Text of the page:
Anyway I thought I’d do a little informational post on something I see on a regular basis and that’s misaligned 6138/9 sweep hands. The bullhead pictured below came in for a movement service but as you can see the sweep hand consistently resets to the 1 second past position which means it’s been fitted incorrectly.
This Rolex Sea Dweller ref 16600 came in recently for a service and I thought I’d feature it as I love these particular watches, I’ve had one for many years and they are my favourite Rolex sports watch. I’ve had them, sold them, tried vintage Rolex (5513 & 16800) but have always returned to the ref 16600 – there’s just something about them! The one featured is an F from 2004, meaning the serial number starts with the letter F. The various letters denote years of manufacture and this is a handy way of dating your Rolex if your not sure how old it is, however Rolex now uses random serial numbers which just isn’t cricket 🙂
This quartz Heuer came in recently for a movement service. I see quite a few variants of these across the bench but rarely with a full glow dial, and rarely one in such cracking condition as this example. The rotating bezels on these usually are a lot more worn than this one is and dials can so easily become damaged by dead battery cells that have burst inside the watch. This one really is a rare survivor in such great condition! The dial is actually phosphorescent as opposed to lume and the advertising of the time marketed them as “Night diver” watches. The dial will glow for 10 minutes after a 10 second “charge” under a strong light. This model also came in a black case (980.031) and a ladies sized black case (980.030). Powered by the ESA 536.121 quartz movement, it makes it a rock solid reliable performer.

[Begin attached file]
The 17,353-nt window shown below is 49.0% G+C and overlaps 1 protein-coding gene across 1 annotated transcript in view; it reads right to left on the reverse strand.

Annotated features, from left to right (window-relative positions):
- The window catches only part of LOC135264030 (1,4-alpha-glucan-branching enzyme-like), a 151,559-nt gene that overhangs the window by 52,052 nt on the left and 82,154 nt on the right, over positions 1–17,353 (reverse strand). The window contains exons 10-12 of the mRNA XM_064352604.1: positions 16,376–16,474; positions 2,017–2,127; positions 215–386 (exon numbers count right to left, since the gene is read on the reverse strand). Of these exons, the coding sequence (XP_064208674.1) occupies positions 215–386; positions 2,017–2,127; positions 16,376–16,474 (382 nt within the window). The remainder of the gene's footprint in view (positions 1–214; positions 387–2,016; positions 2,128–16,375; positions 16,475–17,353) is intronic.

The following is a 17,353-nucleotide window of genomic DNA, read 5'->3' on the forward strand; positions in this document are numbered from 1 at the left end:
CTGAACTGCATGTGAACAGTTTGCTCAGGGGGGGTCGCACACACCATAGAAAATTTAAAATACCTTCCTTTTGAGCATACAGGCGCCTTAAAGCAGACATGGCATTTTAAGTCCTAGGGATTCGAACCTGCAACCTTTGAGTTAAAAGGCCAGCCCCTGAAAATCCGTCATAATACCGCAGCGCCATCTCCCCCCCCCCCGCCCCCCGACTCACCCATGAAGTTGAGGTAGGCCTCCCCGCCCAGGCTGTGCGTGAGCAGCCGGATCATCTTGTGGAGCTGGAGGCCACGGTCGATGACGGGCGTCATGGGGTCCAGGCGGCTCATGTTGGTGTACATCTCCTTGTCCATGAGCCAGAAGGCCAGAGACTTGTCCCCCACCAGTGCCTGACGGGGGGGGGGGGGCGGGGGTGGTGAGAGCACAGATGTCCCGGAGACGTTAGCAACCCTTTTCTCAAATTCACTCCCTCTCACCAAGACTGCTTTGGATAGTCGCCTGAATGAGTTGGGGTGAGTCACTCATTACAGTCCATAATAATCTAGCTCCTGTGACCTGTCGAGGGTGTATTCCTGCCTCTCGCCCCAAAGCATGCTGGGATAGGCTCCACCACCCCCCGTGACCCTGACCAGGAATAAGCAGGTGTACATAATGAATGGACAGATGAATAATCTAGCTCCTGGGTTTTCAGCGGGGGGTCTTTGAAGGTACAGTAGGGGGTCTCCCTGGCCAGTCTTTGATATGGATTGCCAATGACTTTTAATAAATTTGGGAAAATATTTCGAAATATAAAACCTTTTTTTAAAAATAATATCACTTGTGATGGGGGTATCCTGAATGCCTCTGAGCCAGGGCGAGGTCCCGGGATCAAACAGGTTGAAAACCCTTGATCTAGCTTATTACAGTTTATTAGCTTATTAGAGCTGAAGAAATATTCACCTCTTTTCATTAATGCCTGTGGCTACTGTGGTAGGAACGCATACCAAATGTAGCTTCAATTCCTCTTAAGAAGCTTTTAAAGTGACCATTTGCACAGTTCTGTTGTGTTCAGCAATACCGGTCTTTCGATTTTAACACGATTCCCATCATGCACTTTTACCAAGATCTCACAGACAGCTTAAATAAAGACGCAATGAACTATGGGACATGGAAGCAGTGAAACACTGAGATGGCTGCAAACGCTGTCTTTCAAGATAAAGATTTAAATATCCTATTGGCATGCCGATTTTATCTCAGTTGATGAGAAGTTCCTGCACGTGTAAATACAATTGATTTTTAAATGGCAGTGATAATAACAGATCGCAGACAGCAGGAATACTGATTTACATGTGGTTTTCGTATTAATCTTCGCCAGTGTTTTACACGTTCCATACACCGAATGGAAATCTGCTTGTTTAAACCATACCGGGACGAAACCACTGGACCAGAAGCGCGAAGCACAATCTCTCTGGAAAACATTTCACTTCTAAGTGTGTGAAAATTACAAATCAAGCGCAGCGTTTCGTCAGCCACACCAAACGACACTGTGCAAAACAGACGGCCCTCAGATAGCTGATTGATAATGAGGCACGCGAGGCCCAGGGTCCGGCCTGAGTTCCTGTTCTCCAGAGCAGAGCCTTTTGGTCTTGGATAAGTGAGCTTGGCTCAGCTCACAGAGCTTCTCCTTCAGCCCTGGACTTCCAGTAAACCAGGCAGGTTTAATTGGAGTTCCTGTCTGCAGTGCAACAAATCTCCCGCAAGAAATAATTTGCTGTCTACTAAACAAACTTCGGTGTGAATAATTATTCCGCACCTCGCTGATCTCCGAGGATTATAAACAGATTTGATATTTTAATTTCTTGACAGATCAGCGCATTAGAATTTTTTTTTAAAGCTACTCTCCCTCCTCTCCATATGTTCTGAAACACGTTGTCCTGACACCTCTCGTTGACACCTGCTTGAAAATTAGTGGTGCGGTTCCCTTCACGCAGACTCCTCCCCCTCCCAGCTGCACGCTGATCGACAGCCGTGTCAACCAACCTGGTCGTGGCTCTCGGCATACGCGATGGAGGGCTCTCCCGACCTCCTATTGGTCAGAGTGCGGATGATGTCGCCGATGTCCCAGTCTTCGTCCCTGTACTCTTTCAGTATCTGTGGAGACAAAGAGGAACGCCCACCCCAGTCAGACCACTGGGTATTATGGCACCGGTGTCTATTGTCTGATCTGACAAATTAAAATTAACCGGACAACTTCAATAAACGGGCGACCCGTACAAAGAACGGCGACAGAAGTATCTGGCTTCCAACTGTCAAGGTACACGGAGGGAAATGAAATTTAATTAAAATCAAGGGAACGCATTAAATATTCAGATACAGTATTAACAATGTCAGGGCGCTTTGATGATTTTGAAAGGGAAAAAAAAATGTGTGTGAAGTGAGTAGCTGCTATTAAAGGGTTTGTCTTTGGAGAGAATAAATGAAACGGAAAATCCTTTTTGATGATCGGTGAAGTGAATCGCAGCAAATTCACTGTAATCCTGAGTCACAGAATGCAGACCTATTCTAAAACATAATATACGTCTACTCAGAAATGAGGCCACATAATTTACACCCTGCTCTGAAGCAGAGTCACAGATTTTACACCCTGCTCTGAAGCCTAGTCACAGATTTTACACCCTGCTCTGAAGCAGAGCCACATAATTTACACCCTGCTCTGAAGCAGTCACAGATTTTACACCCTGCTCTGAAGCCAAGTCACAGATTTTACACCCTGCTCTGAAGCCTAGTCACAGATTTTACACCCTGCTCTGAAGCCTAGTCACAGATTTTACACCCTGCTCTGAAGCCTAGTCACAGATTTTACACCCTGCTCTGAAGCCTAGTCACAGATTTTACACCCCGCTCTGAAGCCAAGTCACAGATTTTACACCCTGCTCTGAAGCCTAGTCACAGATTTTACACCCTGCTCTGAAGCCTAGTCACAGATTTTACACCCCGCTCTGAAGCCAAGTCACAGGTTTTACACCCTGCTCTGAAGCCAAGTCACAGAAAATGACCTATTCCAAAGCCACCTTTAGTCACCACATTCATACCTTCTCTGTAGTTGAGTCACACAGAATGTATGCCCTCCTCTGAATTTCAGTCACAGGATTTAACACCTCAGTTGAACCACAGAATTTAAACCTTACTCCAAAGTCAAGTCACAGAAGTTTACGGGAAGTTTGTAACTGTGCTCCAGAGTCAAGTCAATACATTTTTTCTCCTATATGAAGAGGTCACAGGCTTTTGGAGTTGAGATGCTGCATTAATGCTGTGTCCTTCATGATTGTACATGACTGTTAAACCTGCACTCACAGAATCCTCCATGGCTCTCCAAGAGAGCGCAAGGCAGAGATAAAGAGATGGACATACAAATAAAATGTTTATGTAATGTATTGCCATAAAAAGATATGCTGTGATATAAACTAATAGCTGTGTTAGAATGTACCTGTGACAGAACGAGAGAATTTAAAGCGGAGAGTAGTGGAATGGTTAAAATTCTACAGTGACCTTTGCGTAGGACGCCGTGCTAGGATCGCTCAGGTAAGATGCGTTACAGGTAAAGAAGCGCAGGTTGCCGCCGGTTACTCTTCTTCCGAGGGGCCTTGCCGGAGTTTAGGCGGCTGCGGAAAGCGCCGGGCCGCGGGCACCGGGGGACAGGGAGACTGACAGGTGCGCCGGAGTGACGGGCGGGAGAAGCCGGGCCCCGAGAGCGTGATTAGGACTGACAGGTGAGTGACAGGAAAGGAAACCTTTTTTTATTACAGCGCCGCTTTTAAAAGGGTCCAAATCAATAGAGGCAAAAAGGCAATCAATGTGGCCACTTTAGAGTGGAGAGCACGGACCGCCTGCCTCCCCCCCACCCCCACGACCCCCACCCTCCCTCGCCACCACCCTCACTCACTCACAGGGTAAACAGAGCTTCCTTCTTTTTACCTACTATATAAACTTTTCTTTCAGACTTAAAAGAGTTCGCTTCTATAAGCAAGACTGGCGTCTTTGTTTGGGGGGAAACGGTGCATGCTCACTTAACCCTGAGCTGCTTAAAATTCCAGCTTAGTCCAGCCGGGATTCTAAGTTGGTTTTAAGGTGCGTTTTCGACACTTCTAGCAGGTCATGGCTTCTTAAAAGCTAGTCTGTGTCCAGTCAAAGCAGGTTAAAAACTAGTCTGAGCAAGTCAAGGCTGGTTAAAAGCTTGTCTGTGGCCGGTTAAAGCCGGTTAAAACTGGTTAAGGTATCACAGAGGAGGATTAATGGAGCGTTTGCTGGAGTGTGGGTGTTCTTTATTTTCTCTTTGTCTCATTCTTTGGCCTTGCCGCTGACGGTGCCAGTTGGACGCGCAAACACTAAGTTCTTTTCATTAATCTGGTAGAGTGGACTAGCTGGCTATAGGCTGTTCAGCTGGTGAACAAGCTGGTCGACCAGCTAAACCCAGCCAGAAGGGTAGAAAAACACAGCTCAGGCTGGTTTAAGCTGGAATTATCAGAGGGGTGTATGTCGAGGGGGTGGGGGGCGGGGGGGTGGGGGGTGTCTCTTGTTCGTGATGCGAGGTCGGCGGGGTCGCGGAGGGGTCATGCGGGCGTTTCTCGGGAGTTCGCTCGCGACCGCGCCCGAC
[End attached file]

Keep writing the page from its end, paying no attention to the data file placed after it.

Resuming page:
This lovely one button chronograph came in recently a little the worst for wear. The 5717-8990 is a 21 jewel, manual wind 18,000bph single button chronograph. The 5717 signifies the movement has a date complication, models of these without a date are powered by the 5719 movement. The 5719 and 5717’s were brought to market on the back of the 1964 summer olympic games in Tokyo where Seiko were the official timekeepers. The early ones had an olympic torch stamped or etched on the caseback, but later ones can be seen with the seahorse design or the standard horseshoe type. There are also versions with the Asian games torch and the Military anchor so there are quite a few variants to choose from.The chap who sent this in received the watch as an engagement present from his fiancée in 1965 and the watch had been worn for many years until the pusher was lost and he was told no spares were available for that model anymore. As is usual in these cases the watch was consigned to a drawer for many years until it eventually made its way to me. Superficially the watch isn’t in too bad a shape but obviously the chronograph start/stop/reset button is missing and the crystal’s rather scuffed.